On May 26, 1855, the first board of supervisors meeting at which all of the members were in attendance was held.
Daniel Stark was born on June 29, 1820 in Windsor, Nova Scotia. At the age of 17, Stark left home to work with his brother in a Boston cabinet factory, completing his apprenticeship in 1842. He joined the Mormon Church in Boston and was ordained an elder on July 23, 1844 by Brigham Young. With his bride, the former Ann Cook, the couple left Boston and accompanied a large party of Mormons sailing by ship around South America to Hawaii and then to San Francisco, arriving there on August 3, 1846. He worked as a cabinet maker and miner in the Bay Area and then acceded to a request by C.C. Rich and the aforementioned Amasa Lyman to invest in the new San Bernardino community. He built a home on a ten acre ranch there and thereafter acquired another 160 acres.
San Bernardino at that time was being rapidly built up by the Mormons living there. One testimony to the steely determination and heartiness of those in the settling party was the road they built running 23 miles up into the San Bernardino Mountains, wide enough for the passage of two horse drawn wagons, all without the benefit of modern machinery.
William Crosby was born on September 19, 1808 in Knox County, Indiana. Succumbing to some proselytizing, he converted to Mormonism and he married Sara Harmon, another member of the Jesus Christ of Latter Day Saints Church in Monroe County, Kentucky in 1832. He departed on his own to Utah’s Salt Lake Valley on April 6, 1846 and then returned to Kentucky to move his family to Utah in October 1848.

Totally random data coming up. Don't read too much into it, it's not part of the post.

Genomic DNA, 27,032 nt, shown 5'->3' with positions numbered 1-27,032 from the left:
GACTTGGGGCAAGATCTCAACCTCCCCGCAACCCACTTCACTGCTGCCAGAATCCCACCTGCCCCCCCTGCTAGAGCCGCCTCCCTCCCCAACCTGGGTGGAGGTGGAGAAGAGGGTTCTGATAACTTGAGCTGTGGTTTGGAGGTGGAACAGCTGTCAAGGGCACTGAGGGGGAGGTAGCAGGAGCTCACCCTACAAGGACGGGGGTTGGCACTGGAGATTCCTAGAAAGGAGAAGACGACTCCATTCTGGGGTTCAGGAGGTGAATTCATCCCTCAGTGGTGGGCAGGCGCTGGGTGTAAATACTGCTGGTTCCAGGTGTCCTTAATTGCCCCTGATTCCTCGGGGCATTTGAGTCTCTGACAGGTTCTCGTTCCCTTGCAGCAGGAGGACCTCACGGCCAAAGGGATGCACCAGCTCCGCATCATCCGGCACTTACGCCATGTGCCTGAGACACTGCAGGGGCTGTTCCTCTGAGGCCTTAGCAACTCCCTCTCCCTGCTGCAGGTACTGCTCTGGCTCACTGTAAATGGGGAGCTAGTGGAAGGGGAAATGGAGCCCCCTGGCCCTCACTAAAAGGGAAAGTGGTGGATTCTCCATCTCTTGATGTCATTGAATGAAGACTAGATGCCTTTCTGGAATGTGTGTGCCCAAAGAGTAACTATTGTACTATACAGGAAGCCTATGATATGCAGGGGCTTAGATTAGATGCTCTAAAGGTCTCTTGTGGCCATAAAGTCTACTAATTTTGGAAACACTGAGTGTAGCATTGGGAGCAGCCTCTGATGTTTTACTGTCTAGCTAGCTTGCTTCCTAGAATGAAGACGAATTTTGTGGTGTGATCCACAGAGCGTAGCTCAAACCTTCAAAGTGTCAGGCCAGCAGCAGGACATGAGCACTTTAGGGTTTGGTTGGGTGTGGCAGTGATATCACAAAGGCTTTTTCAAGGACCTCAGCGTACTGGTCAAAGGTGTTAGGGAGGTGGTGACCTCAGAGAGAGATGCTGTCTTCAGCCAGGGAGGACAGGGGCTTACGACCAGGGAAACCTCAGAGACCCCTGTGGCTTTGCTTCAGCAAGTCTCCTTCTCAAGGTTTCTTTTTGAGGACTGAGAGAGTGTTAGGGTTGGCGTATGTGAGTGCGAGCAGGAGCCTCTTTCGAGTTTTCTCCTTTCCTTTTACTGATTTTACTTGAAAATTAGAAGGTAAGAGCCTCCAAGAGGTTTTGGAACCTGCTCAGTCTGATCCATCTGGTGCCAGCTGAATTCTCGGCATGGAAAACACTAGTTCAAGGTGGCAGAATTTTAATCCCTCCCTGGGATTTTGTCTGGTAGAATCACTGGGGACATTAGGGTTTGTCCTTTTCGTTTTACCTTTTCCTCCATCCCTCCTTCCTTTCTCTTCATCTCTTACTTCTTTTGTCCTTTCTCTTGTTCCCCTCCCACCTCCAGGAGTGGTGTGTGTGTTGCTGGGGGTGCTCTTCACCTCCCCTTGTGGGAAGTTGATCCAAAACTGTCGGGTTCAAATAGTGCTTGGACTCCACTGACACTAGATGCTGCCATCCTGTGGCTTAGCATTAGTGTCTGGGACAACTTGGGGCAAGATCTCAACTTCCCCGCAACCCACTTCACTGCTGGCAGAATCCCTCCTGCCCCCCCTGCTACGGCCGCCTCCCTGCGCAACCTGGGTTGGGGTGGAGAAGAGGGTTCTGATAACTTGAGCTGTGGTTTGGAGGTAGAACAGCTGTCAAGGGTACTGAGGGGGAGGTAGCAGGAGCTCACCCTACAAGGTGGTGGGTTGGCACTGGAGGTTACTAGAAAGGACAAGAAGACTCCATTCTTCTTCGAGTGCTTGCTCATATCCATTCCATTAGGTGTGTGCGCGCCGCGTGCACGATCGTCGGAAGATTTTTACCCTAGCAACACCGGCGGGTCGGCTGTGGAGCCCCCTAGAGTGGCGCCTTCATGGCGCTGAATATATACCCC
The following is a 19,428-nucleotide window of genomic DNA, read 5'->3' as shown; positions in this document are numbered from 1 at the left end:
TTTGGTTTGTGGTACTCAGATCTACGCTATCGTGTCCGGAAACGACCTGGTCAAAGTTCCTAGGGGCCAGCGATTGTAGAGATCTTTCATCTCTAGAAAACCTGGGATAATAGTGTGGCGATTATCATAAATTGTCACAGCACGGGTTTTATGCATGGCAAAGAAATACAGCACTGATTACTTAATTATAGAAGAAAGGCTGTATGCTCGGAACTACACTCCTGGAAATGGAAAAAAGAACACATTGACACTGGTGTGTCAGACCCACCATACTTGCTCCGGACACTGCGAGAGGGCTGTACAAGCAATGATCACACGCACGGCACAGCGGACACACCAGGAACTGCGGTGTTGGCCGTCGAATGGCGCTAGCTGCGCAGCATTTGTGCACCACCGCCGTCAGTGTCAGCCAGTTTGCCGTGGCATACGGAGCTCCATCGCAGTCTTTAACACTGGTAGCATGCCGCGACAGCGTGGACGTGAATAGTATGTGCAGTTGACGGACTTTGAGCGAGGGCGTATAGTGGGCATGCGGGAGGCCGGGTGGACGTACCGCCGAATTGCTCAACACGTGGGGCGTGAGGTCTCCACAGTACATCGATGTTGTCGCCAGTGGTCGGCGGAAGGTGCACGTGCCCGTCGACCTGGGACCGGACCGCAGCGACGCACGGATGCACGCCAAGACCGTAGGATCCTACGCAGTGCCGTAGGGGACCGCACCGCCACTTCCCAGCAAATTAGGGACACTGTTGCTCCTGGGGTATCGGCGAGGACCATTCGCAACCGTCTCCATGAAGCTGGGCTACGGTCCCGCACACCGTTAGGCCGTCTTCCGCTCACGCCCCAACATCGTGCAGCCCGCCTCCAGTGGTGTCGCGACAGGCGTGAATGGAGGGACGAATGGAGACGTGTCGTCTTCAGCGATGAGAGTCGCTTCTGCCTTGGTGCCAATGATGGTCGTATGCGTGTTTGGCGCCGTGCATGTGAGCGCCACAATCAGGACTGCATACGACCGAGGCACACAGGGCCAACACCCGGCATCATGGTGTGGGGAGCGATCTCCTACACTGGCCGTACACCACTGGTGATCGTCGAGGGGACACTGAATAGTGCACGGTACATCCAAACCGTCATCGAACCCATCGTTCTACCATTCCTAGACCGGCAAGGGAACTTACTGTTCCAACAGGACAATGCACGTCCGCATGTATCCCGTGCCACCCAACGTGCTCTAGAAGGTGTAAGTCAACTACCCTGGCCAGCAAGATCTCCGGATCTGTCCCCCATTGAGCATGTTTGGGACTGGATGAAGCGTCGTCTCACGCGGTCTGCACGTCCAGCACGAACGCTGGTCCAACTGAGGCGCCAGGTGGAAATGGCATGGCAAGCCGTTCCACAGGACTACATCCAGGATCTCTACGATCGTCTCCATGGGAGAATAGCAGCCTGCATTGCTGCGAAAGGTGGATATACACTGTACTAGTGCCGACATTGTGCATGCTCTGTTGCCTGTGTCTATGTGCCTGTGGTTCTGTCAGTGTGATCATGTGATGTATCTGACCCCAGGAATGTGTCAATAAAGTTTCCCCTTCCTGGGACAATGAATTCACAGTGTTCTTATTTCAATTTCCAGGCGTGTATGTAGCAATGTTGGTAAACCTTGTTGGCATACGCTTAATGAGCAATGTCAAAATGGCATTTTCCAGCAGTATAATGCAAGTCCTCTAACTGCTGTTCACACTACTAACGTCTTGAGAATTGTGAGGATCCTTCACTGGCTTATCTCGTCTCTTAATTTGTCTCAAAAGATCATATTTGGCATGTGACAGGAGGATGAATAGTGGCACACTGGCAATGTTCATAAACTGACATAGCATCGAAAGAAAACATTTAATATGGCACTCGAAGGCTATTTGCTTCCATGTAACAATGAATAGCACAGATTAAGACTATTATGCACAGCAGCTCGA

Crosby and his family were among the hundreds of Mormons who sojourned to California at the behest of Brigham Young  in wagon trains led by Amasa Lyman and Charles Rich.  The Mormon Party, which consited of 150 wagons, settled into the 80,000-acre Rancho de San Bernardino on October 1, 1851.
William Crosby was ordained a bishop in the church in San Bernardino. His ecclesiastical duties brought him into close contact with each member of the community.  He purchased part ownership in a sawmill and operated a hotel in San Bernardino.
Louis Robidoux( variant spelling: Rubidoux)  was born near St. Louis, Missouri on July 7, 1796. As a young man he worked as a fur trader. He picked up a fluency in Spanish, French and some Indian dialects as a consequence of his trade and came to Taos, New Mexico in the late 1820s. He married Guadalupe Garcia while there and shortly thereafter, in 1829, obtained Mexican citizenship.  He and Guadalupe had eight children.
As a Mexican citizen, Robidoux  became involved in politics, serving as an election district official in Santa Fe in 1830 and being elected an alderman on the Santa Fe Town Council in 1834. In 1839, he was elected alcalde, i.e., mayor, of Santa Fe. A contemporary esteemed him as being “shrewd, aggressive and an ambitious man of high intellect.”